Brain injury after cardiac arrest

Gavin D. Perkins, Clifton W. Callaway, Kirstie Haywood, Robert W. Neumar, Gisela Lilja, Matthew J. Rowland, Kelly N. Sawyer, Markus B. Skrifvars, Jerry P. Nolan

Forskningsoutput: TidskriftsbidragÖversiktsartikelPeer review


As more people are surviving cardiac arrest, focus needs to shift towards improving neurological outcomes and quality of life in survivors. Brain injury after resuscitation, a common sequela following cardiac arrest, ranges in severity from mild impairment to devastating brain injury and brainstem death. Effective strategies to minimise brain injury after resuscitation include early intervention with cardiopulmonary resuscitation and defibrillation, restoration of normal physiology, and targeted temperature management. It is important to identify people who might have a poor outcome, to enable informed choices about continuation or withdrawal of life-sustaining treatments. Multimodal prediction guidelines seek to avoid premature withdrawal in those who might survive with a good neurological outcome, or prolonging treatment that might result in survival with severe disability. Approximately one in three admitted to intensive care will survive, many of whom will need intensive, tailored rehabilitation after discharge to have the best outcomes.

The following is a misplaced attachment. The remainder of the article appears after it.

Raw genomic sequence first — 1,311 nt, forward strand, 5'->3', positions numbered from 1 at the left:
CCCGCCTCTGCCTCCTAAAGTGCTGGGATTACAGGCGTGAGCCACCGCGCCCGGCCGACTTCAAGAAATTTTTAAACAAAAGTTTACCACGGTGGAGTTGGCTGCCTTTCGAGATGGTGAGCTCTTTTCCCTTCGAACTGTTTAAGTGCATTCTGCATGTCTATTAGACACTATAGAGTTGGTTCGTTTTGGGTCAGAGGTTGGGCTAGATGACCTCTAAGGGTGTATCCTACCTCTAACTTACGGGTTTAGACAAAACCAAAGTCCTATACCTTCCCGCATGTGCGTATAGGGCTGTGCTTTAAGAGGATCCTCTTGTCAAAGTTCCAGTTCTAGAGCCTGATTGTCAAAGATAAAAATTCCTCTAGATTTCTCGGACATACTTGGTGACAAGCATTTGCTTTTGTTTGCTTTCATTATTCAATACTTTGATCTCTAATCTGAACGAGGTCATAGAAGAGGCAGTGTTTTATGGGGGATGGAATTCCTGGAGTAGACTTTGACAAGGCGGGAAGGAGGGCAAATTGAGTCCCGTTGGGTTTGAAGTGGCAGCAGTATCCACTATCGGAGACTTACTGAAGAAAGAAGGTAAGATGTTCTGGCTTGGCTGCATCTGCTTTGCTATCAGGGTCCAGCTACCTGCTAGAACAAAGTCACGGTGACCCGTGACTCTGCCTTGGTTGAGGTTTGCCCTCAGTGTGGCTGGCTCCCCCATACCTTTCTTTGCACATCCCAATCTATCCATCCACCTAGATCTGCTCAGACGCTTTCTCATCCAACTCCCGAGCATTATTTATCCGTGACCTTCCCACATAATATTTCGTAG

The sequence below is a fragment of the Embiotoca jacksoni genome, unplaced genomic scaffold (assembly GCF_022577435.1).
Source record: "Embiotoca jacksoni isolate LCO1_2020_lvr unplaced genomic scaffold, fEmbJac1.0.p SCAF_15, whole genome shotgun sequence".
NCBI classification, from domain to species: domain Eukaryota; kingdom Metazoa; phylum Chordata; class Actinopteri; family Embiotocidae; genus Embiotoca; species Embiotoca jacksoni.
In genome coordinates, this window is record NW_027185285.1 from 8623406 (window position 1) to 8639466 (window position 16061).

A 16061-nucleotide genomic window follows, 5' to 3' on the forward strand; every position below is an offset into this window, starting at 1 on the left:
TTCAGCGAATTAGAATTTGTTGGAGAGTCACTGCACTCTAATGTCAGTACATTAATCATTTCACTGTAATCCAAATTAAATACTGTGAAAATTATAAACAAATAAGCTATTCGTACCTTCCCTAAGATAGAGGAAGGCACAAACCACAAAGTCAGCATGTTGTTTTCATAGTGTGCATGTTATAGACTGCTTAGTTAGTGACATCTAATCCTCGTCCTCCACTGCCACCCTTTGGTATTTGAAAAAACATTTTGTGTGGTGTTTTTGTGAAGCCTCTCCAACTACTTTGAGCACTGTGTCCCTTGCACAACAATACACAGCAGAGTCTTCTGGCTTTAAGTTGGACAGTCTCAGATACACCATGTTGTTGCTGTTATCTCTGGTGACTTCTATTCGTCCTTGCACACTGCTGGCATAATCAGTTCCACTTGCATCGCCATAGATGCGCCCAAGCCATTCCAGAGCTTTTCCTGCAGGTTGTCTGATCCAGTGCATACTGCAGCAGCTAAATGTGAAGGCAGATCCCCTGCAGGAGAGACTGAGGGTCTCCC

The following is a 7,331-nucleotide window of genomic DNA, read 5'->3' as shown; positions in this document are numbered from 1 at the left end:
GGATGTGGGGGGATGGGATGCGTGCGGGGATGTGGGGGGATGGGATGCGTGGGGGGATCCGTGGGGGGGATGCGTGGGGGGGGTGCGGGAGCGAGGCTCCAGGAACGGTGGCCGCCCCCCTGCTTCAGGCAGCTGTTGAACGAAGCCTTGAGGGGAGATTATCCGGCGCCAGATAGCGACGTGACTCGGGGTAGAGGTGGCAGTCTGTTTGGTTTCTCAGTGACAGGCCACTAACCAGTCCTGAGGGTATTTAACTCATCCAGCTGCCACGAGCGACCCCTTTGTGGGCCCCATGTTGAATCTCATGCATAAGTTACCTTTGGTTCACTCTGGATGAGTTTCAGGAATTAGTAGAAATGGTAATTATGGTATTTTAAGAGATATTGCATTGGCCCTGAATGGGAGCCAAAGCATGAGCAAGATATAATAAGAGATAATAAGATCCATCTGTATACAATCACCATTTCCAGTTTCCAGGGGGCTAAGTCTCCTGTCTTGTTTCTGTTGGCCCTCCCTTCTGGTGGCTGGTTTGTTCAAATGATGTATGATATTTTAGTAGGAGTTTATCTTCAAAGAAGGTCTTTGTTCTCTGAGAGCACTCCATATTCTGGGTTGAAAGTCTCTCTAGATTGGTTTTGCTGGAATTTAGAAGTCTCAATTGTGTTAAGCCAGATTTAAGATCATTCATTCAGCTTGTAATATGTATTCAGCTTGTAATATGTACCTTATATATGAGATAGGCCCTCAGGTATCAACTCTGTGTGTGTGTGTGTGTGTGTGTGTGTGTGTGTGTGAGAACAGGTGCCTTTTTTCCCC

Sidor (från-till)1269-1278
Antal sidor10
TidskriftThe Lancet
StatusPublished - 2021 okt

Bibliografisk information

Publisher Copyright:
© 2021 Elsevier Ltd

Ämnesklassifikation (UKÄ)

  • Anestesi och intensivvård
  • Kardiologi


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